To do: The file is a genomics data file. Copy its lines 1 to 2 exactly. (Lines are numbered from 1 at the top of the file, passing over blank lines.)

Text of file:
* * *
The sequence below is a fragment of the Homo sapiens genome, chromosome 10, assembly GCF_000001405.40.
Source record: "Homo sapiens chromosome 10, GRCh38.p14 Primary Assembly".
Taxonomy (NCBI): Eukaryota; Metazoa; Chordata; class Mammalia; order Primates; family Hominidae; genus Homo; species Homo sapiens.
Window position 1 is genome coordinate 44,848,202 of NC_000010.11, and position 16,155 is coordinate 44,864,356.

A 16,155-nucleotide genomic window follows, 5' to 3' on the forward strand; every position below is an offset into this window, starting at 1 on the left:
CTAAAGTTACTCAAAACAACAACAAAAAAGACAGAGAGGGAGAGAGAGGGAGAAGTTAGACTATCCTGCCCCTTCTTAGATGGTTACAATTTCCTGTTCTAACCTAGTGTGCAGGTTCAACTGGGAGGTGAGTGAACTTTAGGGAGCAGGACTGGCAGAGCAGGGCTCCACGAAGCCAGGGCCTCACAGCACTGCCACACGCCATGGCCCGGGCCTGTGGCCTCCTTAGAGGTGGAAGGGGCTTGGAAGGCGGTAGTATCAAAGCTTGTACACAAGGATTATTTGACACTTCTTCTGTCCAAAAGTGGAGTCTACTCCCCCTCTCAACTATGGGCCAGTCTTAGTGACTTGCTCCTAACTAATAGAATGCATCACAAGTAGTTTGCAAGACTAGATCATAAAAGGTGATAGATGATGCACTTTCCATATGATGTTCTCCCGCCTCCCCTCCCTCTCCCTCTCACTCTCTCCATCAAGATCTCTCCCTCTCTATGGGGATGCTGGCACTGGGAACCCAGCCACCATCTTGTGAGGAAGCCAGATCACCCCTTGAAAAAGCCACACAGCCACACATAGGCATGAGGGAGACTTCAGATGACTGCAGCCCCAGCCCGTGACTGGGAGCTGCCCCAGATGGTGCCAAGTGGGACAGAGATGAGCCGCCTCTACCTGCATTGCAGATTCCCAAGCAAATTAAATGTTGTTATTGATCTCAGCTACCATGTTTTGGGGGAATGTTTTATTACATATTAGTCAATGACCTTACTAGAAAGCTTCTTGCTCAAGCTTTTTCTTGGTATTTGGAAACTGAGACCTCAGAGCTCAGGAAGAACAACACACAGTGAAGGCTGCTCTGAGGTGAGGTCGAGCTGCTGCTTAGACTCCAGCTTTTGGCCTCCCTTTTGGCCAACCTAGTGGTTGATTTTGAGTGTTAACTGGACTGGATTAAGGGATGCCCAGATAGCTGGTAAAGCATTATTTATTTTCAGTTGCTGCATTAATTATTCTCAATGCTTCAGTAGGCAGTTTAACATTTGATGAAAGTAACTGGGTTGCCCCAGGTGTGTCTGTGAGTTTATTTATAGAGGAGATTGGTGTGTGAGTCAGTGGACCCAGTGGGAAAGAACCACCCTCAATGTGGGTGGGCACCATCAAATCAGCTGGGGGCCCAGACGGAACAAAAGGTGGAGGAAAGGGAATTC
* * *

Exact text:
The sequence below is a fragment of the Homo sapiens genome, chromosome 10, assembly GCF_000001405.40.
Source record: "Homo sapiens chromosome 10, GRCh38.p14 Primary Assembly".